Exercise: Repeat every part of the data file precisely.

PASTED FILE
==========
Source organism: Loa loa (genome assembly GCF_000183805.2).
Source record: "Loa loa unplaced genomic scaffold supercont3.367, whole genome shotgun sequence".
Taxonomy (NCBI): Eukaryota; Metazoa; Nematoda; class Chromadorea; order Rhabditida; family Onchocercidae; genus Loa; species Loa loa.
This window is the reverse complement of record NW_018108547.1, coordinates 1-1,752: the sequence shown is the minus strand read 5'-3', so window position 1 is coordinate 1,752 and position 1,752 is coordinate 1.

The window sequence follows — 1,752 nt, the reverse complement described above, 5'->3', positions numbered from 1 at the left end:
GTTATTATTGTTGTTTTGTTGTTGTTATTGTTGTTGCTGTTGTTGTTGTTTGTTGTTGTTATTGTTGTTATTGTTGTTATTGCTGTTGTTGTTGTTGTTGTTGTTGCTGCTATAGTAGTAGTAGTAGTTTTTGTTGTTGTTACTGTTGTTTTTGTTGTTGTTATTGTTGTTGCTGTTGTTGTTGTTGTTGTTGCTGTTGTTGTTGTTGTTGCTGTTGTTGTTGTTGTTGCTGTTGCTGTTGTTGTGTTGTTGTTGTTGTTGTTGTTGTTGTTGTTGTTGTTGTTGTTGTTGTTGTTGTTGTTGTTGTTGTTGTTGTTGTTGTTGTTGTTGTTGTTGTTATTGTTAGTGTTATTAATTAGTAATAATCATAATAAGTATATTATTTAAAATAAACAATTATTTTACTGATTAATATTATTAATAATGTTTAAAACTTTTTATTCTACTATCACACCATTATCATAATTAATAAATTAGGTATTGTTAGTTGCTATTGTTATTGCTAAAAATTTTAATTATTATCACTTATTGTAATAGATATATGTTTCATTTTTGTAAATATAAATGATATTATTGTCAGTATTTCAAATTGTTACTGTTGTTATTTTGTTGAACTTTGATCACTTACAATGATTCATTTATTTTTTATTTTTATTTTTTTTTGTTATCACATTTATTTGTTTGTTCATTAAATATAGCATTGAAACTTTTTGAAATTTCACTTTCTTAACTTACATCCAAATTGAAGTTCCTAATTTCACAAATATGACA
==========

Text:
Source organism: Loa loa (genome assembly GCF_000183805.2).
Source record: "Loa loa unplaced genomic scaffold supercont3.367, whole genome shotgun sequence".
Taxonomy (NCBI): Eukaryota; Metazoa; Nematoda; class Chromadorea; order Rhabditida; family Onchocercidae; genus Loa; species Loa loa.
This window is the reverse complement of record NW_018108547.1, coordinates 1-1,752: the sequence shown is the minus strand read 5'-3', so window position 1 is coordinate 1,752 and position 1,752 is coordinate 1.

The window sequence follows — 1,752 nt, the reverse complement described above, 5'->3', positions numbered from 1 at the left end:
GTTATTATTGTTGTTTTGTTGTTGTTATTGTTGTTGCTGTTGTTGTTGTTTGTTGTTGTTATTGTTGTTATTGTTGTTATTGCTGTTGTTGTTGTTGTTGTTGTTGCTGCTATAGTAGTAGTAGTAGTTTTTGTTGTTGTTACTGTTGTTTTTGTTGTTGTTATTGTTGTTGCTGTTGTTGTTGTTGTTGTTGCTGTTGTTGTTGTTGTTGCTGTTGTTGTTGTTGTTGCTGTTGCTGTTGTTGTGTTGTTGTTGTTGTTGTTGTTGTTGTTGTTGTTGTTGTTGTTGTTGTTGTTGTTGTTGTTGTTGTTGTTGTTGTTGTTGTTGTTGTTGTTGTTATTGTTAGTGTTATTAATTAGTAATAATCATAATAAGTATATTATTTAAAATAAACAATTATTTTACTGATTAATATTATTAATAATGTTTAAAACTTTTTATTCTACTATCACACCATTATCATAATTAATAAATTAGGTATTGTTAGTTGCTATTGTTATTGCTAAAAATTTTAATTATTATCACTTATTGTAATAGATATATGTTTCATTTTTGTAAATATAAATGATATTATTGTCAGTATTTCAAATTGTTACTGTTGTTATTTTGTTGAACTTTGATCACTTACAATGATTCATTTATTTTTTATTTTTATTTTTTTTTGTTATCACATTTATTTGTTTGTTCATTAAATATAGCATTGAAACTTTTTGAAATTTCACTTTCTTAACTTACATCCAAATTGAAGTTCCTAATTTCACAAATATGACA